Carrying on quite the tradition: Nevada City Constitution Day weekend | TheUnion.com

Carrying on quite the tradition: Nevada City Constitution Day weekend

Paul Matson
Columnist

Recently I had the chance to hook up with Beryl P. Robinson Jr. over breakfast at the Nevada City Classic Cafe. For years he's been leading the charge for the 49er Rotary Club's effort to sell Duck Race tickets.

Beryl is by far their preeminent sales person.

There are a number of reasons for his zeal on this project. One, he's a Rotarian, and the money raised is well spent right here in western Nevada County. Two, the funds contribute to sponsoring the annual Constitution Day Parade, founded by Colonel William (Bill) Lambert. And lastly, he's a Mason and as such serves as a signer of the Constitution at the reenactment preceding the parade. Those are pretty good reasons.

It was my privilege to be allowed to purchase Beryl's 20,000th ticket! At five bucks a pop, he has now personally sold $100,000 worth of Duck Race tickets. I will admit, I've been asking for years to be allowed to buy that particular ticket (plus a few more).

These Rotarians spend 100 percent of the Duck Race proceeds on local causes. Those have included the North Star House Heritage Garden, landscaping at the Miners Foundry, Pioneer Park picnic tables and cleanup, as well as scholarship programs at Seven Hills Middle School and Nevada Union High School, plus major sponsorship of the parade, to name a few.

So far the Duck Race has raised over $1.25 million!

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Beryl reiterated that the point of this accomplishment was not about him, but rather the parade, the Duck Race now in its 27th year and the Masons, also a major parade sponsor. He's been selling these tickets for all 27 of those years, methodically making six phone calls a day to sign people up.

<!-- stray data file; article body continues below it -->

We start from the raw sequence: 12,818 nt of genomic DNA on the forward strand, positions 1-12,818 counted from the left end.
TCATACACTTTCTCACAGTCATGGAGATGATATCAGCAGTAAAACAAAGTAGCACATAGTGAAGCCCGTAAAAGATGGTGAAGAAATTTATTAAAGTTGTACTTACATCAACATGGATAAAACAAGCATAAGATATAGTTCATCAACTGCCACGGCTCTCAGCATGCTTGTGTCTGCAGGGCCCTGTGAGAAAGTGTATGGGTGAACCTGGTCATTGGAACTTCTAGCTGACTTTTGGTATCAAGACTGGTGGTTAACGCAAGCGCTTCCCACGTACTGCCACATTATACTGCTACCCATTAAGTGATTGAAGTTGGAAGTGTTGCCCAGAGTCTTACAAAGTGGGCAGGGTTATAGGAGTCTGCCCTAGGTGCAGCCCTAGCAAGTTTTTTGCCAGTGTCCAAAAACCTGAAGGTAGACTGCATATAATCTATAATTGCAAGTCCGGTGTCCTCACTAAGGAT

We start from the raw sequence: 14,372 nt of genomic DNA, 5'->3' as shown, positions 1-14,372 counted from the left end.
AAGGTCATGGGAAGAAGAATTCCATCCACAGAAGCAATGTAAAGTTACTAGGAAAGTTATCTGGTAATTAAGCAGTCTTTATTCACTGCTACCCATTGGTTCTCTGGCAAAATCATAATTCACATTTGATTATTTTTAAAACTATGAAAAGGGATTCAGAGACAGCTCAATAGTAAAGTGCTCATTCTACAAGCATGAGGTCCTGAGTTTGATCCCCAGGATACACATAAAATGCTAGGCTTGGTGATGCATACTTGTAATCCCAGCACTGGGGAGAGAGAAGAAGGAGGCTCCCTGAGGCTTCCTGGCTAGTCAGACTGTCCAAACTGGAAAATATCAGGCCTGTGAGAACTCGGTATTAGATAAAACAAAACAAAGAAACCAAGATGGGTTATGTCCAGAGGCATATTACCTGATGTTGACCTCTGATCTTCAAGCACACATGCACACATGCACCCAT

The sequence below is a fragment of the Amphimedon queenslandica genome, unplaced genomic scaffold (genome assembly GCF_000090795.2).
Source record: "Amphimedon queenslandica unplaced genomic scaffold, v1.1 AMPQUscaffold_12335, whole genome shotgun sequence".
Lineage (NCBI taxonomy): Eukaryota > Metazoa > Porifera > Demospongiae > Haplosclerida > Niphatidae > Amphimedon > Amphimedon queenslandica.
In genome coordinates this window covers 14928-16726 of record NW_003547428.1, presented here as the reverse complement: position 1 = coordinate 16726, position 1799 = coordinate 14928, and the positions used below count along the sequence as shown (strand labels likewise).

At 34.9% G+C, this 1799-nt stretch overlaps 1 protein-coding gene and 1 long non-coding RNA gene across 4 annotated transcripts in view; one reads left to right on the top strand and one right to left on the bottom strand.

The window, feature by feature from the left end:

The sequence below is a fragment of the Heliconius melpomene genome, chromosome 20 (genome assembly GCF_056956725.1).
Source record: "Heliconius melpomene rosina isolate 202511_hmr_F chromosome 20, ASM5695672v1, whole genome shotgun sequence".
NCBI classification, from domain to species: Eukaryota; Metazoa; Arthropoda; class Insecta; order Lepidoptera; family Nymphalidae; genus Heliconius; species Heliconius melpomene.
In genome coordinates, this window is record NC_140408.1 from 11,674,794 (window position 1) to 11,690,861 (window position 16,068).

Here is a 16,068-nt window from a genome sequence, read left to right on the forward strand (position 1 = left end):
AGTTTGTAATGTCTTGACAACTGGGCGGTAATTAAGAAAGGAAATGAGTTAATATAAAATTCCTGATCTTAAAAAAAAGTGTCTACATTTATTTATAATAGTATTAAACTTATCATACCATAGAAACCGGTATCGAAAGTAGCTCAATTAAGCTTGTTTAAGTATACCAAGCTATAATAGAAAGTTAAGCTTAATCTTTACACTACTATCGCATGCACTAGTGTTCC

Let's talk for a moment about Colonel Bill Lambert who started the parade in 1967 with the expressed idea of honoring, understanding and appreciating the Constitution of the United States. In his day, Bill Lambert was the parade's principal advocate and worker bee. He worked on its details 12 months out of the year.

He brought it into our schools, dressed in full Colonial garb, and after a hosted breakfast the students were quizzed on the specifics of the Constitution. Mr. Lambert was as crusty as he was patriotic. I remember at a City Council meeting approving street closures, he said during discussion, "I don't give a damn if you approve this or not. At 2:00 we're coming down the hill." He was a member of Nevada Lodge 13, F&AM. He once told me his favorite songs were "Yankee Doodle" and "The Girl I Left Behind."

It's worth noting that the Famous Marching Presidents present an award every year in the name of the late Col. Bill Lambert. It recognizes someone's significant contributions to Nevada City and to the "Nevada City way of life." This year, Grass Valley Mayor and longtime community leader Howard Levine has been selected as recipient of the 29th Annual Col. William H. "Bill" Lambert Award.

The Gold Country Duck Race is a big part of the weekend's celebrations. Things begin at 1 p.m. at the bottom of Broad Street along Deer Creek at the Century 21 Cornerstone Realty parking lot. It offers a "bird's eye view" of the ducks braving the rapids of Deer Creek.

There are a lot of prizes, but the big cash awards are $5,000, $1,000 and $500. Mr. Robinson has sold tickets to the top-prize winner twice, the second-prize winner once and third-prize winner many times.

The parade begins as usual at 2 p.m., Sunday, Sept. 9, at the top of Broad Street. At 1:30 p.m. on parade day there's a reenactment of the signing of the Constitution sponsored by Nevada Lodge 13. They'll be dressed to a tee in period perfect and correct Colonial costumes. It's an important, fun, hometown event.

Paul Matson, who lives in Nevada City, is a member of The Union Editorial Board. His opinion is his own and does not reflect the viewpoint of The Union or its editorial board. Write to him at EditBoard@TheUnion.com.